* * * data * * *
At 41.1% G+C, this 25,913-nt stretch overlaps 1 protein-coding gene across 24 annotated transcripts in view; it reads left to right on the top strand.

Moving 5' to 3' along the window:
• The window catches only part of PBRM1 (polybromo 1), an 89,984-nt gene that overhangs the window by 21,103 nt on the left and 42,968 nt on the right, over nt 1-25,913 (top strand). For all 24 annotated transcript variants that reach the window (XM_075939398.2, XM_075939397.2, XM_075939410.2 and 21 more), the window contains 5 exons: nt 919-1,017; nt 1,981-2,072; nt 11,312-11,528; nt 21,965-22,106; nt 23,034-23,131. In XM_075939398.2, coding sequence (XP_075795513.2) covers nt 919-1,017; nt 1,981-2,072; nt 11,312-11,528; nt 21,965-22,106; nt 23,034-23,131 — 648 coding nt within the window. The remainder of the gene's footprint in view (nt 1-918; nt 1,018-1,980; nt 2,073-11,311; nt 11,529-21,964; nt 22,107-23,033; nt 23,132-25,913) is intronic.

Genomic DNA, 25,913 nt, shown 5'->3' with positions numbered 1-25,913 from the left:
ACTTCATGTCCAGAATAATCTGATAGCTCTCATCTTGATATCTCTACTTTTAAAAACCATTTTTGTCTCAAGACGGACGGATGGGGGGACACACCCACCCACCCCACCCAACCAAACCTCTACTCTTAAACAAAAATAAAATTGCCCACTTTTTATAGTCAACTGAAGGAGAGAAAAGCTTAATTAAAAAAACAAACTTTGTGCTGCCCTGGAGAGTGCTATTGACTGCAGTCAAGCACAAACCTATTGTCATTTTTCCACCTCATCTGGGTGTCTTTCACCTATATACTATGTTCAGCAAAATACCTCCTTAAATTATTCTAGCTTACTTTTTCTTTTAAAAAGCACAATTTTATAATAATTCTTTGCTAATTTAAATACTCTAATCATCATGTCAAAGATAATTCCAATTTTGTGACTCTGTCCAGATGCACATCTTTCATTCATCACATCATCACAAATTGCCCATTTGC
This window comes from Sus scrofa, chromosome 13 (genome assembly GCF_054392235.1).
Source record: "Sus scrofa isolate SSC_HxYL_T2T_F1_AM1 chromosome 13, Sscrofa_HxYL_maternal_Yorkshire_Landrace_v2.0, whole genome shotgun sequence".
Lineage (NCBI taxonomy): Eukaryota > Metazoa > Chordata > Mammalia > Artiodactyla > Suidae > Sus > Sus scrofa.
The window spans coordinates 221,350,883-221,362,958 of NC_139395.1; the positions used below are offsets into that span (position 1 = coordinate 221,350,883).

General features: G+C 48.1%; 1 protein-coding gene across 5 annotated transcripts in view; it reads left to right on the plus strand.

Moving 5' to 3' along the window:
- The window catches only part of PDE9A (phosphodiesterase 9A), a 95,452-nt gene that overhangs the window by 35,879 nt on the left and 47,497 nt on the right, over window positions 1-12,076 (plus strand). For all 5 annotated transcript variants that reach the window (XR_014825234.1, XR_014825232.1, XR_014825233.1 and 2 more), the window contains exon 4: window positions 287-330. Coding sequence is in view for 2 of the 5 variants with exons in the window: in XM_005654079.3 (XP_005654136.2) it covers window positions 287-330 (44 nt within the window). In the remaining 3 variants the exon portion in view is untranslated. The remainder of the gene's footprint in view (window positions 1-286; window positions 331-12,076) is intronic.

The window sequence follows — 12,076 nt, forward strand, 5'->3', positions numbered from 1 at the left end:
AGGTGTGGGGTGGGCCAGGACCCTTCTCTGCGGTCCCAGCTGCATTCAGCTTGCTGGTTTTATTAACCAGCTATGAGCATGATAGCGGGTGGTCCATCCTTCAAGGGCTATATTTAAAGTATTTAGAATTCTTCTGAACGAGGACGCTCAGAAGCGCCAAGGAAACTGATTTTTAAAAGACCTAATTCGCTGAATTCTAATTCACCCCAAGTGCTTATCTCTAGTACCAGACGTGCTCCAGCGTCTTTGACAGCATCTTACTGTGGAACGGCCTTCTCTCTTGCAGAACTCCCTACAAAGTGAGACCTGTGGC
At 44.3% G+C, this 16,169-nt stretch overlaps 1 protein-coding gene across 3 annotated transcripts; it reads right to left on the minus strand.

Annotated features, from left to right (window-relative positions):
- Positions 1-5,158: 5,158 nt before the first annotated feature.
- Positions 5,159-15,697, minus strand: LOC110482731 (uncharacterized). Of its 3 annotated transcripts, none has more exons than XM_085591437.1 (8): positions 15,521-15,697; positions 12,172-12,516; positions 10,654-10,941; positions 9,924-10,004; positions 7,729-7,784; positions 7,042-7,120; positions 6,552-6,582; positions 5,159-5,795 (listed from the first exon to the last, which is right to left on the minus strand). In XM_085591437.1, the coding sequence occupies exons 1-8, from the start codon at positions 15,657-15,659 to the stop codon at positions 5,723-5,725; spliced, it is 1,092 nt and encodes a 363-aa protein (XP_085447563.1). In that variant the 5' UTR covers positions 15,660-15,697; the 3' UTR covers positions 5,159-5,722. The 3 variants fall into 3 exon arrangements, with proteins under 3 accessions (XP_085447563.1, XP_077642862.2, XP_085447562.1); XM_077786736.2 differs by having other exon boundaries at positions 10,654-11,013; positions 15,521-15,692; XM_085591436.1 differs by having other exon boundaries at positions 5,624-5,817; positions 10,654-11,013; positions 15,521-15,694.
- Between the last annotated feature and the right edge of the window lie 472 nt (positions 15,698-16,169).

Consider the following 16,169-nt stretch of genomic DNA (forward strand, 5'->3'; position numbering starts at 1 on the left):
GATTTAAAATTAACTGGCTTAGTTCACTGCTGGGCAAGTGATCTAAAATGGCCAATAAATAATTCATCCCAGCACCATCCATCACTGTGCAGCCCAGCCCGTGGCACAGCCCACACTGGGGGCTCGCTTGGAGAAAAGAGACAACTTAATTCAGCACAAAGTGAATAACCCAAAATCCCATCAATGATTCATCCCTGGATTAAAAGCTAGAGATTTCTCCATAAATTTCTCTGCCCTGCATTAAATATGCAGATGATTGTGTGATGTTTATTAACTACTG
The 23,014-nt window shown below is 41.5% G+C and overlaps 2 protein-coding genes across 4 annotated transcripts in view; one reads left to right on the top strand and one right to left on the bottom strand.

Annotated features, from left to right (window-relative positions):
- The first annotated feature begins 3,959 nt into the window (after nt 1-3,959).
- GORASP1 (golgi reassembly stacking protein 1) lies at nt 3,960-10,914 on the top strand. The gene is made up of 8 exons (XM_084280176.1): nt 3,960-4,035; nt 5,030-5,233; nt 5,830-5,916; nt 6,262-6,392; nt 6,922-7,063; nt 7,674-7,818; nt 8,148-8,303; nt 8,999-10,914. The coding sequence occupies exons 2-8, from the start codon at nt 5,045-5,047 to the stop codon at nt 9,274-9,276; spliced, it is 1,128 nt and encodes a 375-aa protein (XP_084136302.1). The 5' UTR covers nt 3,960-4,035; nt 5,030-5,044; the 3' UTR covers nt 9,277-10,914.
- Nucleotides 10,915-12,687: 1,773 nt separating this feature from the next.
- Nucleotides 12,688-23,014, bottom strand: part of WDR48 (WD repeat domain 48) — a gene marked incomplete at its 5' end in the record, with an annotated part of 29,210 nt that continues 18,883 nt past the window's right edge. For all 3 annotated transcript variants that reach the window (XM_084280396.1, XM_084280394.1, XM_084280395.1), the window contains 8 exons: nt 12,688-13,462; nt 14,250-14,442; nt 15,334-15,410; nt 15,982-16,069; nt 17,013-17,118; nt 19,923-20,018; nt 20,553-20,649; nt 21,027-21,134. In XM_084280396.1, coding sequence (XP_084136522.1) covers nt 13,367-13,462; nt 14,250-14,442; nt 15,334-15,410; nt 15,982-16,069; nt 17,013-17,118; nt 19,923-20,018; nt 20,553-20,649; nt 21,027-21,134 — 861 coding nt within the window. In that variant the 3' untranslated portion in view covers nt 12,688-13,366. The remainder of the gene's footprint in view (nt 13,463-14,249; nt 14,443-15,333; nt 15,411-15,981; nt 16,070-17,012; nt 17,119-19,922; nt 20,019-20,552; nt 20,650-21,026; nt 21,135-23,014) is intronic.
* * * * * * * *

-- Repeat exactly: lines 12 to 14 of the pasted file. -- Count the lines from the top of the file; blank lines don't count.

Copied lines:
- The window catches only part of PDE9A (phosphodiesterase 9A), a 95,452-nt gene that overhangs the window by 35,879 nt on the left and 47,497 nt on the right, over window positions 1-12,076 (plus strand). For all 5 annotated transcript variants that reach the window (XR_014825234.1, XR_014825232.1, XR_014825233.1 and 2 more), the window contains exon 4: window positions 287-330. Coding sequence is in view for 2 of the 5 variants with exons in the window: in XM_005654079.3 (XP_005654136.2) it covers window positions 287-330 (44 nt within the window). In the remaining 3 variants the exon portion in view is untranslated. The remainder of the gene's footprint in view (window positions 1-286; window positions 331-12,076) is intronic.

The window sequence follows — 12,076 nt, forward strand, 5'->3', positions numbered from 1 at the left end:
AGGTGTGGGGTGGGCCAGGACCCTTCTCTGCGGTCCCAGCTGCATTCAGCTTGCTGGTTTTATTAACCAGCTATGAGCATGATAGCGGGTGGTCCATCCTTCAAGGGCTATATTTAAAGTATTTAGAATTCTTCTGAACGAGGACGCTCAGAAGCGCCAAGGAAACTGATTTTTAAAAGACCTAATTCGCTGAATTCTAATTCACCCCAAGTGCTTATCTCTAGTACCAGACGTGCTCCAGCGTCTTTGACAGCATCTTACTGTGGAACGGCCTTCTCTCTTGCAGAACTCCCTACAAAGTGAGACCTGTGGC